Hernando, Florida to Sheboygan, Wisconsin, 1,360 Miles
Chattanooga, Tennessee, June 22nd – June 26th
ALL THE BATTLEFIELDS.
Seriously I visited so many things related to the Civil War in the second leg of my trip. On day 5, on the way from Forsyth to Chattanooga, I finally stopped at Sweetwater Creek State Park, another Atlanta site that I’ve been meaning to go to for years. The park is beautiful but I was really there to see the ruins of the New Manchester Manufacturing Company textile mill which was destroyed during the Civil War. The burned out brick building along the river is so picturesque that it was used as a film set in the Hunger Games. The interior unfortunately is closed off but it’s an easy hike to see them & the museum at the visitor’s center has a model of the ruin along with several very nice exhibits of the machinery from the days when the mill was in use.
On Day 6 I took a short trip my steam locomotive at the Tennessee Valley Railroad Museum. Chattanooga was a rail hub of the south during the Civil War so a lot of the sites that aren’t battlefields have to do with trains. Which are usually presented in their relationships to battlefields. Anyway the train trip was fun, aside from the guy who made train noises THE. WHOLE. TIME. At the opposite end of the tracks from the main rail yard the museum has a workshop where they repair historic trains from all over the country. They also have a turntable which they use to switch the engine around & that was really cool to watch. That trip was only about a hour but if you’re really into historic trains they also have an all day trip that goes all the way to Summerville, Georgia. In the afternoon I went for a hike at Moccasin Bend National Archaeological District, where parts of the trail follow the original route of the Trail of Tears. It was a sobering experience to walk on those paths. (Be careful not to accidentally wander onto the grounds of the Moccasin Bend Mental Health Institute like I almost did!)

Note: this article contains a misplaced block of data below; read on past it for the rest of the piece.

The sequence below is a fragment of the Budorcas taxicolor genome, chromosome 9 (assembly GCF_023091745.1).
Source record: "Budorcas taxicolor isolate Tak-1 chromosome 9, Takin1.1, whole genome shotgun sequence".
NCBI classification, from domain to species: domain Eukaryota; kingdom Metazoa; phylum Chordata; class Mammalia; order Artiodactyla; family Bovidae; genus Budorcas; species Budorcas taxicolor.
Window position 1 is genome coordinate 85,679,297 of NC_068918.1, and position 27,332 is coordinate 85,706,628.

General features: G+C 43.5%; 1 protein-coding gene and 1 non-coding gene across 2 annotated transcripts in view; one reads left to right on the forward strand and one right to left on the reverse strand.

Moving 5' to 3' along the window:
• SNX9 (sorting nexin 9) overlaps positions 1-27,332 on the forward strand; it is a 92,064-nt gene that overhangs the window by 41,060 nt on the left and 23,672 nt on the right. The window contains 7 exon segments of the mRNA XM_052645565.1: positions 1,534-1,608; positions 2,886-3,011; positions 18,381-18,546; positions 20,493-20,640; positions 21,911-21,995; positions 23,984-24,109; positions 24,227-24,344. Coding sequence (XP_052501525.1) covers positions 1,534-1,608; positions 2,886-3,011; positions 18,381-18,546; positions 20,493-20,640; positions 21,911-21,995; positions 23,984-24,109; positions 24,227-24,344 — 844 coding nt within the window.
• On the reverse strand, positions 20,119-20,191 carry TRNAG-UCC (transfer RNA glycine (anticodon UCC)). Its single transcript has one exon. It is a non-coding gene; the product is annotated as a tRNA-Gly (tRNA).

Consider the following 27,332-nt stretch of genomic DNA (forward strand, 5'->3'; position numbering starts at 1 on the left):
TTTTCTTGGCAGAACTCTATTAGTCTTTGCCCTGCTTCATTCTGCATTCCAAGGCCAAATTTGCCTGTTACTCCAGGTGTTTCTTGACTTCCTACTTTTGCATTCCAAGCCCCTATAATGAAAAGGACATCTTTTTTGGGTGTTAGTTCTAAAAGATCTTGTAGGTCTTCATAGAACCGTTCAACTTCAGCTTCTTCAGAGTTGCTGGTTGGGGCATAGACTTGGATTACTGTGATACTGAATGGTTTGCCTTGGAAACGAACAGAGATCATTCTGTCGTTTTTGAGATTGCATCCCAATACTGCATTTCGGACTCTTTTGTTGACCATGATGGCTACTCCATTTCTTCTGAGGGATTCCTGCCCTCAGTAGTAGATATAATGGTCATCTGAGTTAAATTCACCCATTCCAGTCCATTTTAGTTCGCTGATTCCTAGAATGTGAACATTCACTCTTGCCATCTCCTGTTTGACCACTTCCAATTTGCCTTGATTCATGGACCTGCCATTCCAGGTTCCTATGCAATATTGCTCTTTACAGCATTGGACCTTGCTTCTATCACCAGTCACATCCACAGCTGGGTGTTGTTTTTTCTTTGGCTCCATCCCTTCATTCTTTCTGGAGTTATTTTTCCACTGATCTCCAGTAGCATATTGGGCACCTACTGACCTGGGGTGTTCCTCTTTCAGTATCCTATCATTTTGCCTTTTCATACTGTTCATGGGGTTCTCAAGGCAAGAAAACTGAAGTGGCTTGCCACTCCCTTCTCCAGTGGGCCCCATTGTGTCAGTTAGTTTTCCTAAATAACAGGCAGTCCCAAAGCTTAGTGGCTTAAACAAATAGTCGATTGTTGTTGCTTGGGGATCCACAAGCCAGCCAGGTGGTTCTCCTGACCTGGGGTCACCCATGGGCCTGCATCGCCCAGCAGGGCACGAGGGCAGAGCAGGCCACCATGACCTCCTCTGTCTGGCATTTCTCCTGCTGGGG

On Day 7 I took another short rail trip, this time on the Lookout Mountain Incline Railway, the steepest funicular railway in the U.S. It runs at a 72.7% grade up the side of Lookout Mountain (home to a battlefield) with beautiful views of the city & surroundings all the way up the incline & from the observation tower at the top. It’s actually a legit form of public transit used by locals, especially in the winter – it’s certainly safer than driving down the mountain in the snow. Coming back down off the mountain I headed back into Georgia to the Chickamauga Battlefield (the Chickamauga & Lookout Mountain Battlefields plus Moccasin Bend, Chattanooga National Cemetery, & a couple of other properties collectively form Chickamauga & Chattanooga National Military Park). Chickamauga has like 762,000 monuments, pretty much one for every single regiment that came anywhere near the war. I did the cell phone tour, where you drive around the loop & call in to hear the audio tour. I didn’t stop to see every single monument but I did climb up to the Wilder Brigade Monument for a panoramic view of the whole area. They also have an insane firearms collection at the visitor’s center, I’m not kidding when I say I think they have every type of gun ever made (at least up until the collection was donated in the 1950s).
Day 8 was dedicated to a totally different activity – a drive to Scottsboro, Alabama to the Unclaimed Baggage Center. This place is A.MAZ.ING. It’s like a garage sale, thrift store, junk shop, all rolled into one & on steroids. It’s literally a huge warehouse full of everything that gets left on planes AND YOU CAN BUY IT. HOW some of this stuff gets lost I will never know. The walls have permanent displays of some of the weirder things – ethnic headdresses, musical instruments, priceless antiques. I think those must be the things that airlines lose entirely (which is pretty wild, I mean how many people are flying with giant Alpine horns that nobody can reunite that with its owner?); there most be some intense angry airline customer stories behind some of it. Then there’s the stuff that’s for sale – wedding dresses, cameras, laptops, jewelry, mountains of clothing & purses, it just goes on and on and on. THEN, there’s a warehouse behind the main warehouse where they have clearance stuff & lost commercial shipments so there hundreds of rolls of toilet paper or a zillion tubes of toothpaste. I bought a charger pack for my phone, a head band for my GoPro, & a practically new U.S. atlas for like $15.
Next week: historic sites & wild animals in Nashville!